interior of a motor vehicle

Summer in Texas is synonymous with sizzling temperatures. While the heat brings opportunities for outdoor fun, it also presents a significant danger, especially for children left unattended in vehicles.

The Peril of Heatstroke in Cars

Even on seemingly mild days, a car’s interior temperature can rapidly rise to dangerous levels. Unlike adults, a child’s body temperature increases three to five times faster. They are less efficient at sweating, which is the body’s natural cooling mechanism. Enclosed in a hot car, a child’s body temperature can escalate quickly, leading to heatstroke, a condition that can be fatal.

Cracking a window does little to prevent a car from becoming an oven. A study by the National Highway Traffic Safety Administration (NHTSA) found that within minutes, a car’s interior temperature can reach 125°F on a hot day, even with the windows partially open. At this temperature, a child can suffer heatstroke in as little as ten minutes.

Texas Leads in Hot Car Deaths

Texas has a disturbingly high number of hot car deaths.

According to data from, a program supported by the National Safety Council, since 1998, Texas has had the most hot car fatalities in the US, with a staggering 146 deaths.

This translates to an average of over 5 deaths per year. While the reasons behind these deaths are complex, a lack of awareness about the dangers of heatstroke and leaving children unattended in cars likely plays a significant role.

Why Children Are Most at Risk

Children under the age of two are especially vulnerable to heatstroke in cars. Their bodies are still developing, and their internal temperature regulation systems are not fully mature. This makes it harder for them to cool down effectively in a hot environment. Additionally, unlike adults, children may not be able to communicate their discomfort or escape from a locked car.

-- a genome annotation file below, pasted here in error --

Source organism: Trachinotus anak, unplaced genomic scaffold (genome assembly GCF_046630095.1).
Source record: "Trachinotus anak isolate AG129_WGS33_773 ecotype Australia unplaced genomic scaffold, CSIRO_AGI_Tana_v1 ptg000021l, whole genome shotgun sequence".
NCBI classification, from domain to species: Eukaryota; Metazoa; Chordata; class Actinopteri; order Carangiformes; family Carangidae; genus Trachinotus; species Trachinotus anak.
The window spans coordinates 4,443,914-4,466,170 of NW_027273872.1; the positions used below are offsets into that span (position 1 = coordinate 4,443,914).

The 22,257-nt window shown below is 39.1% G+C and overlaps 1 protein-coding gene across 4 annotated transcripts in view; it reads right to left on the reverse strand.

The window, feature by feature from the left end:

Tragically, even a short amount of time in a hot car can be deadly for a young child. Their body temperature can rise rapidly, and when it reaches 107 degrees Fahrenheit, vital organs begin to shut down, and death can occur.

The Impact of Outside Temperature

The data from reveals a clear correlation between outside temperature and hot car fatalities in Texas. Over 81% of these deaths happen when the outside temperature surpasses 90°F.

Texas Law Regarding Leaving a Child in a Car

Texas law recognizes the dangers of leaving a child unattended in a vehicle. According to Texas Penal Code Chapter 22.10, knowingly leaving a child under seven years old unattended in a motor vehicle for more than five minutes is a Class C misdemeanor. A conviction for this offense can result in a fine of up to $500 and a misdemeanor on your criminal record.

Keeping Your Children Safe During Summer

Here are some crucial steps you can take to ensure your child’s safety during the hot summer months:

  • Teach Your Children and Be A Great Example: Educate your children from a young age about the dangers of playing in unattended cars. Explain that cars can get very hot, and staying inside them can be dangerous.
  • Never Leave Your Child Unattended: This may seem like common sense, but sometimes even the most attentive parent or caregiver can get forgetful. Develop a routine to ensure your child always exits the vehicle with you.
  • Ensure Caregiver Supervision: If you rely on a babysitter or daycare provider, make sure they are aware of the dangers of heatstroke and understand the importance of never leaving a child unattended in a car.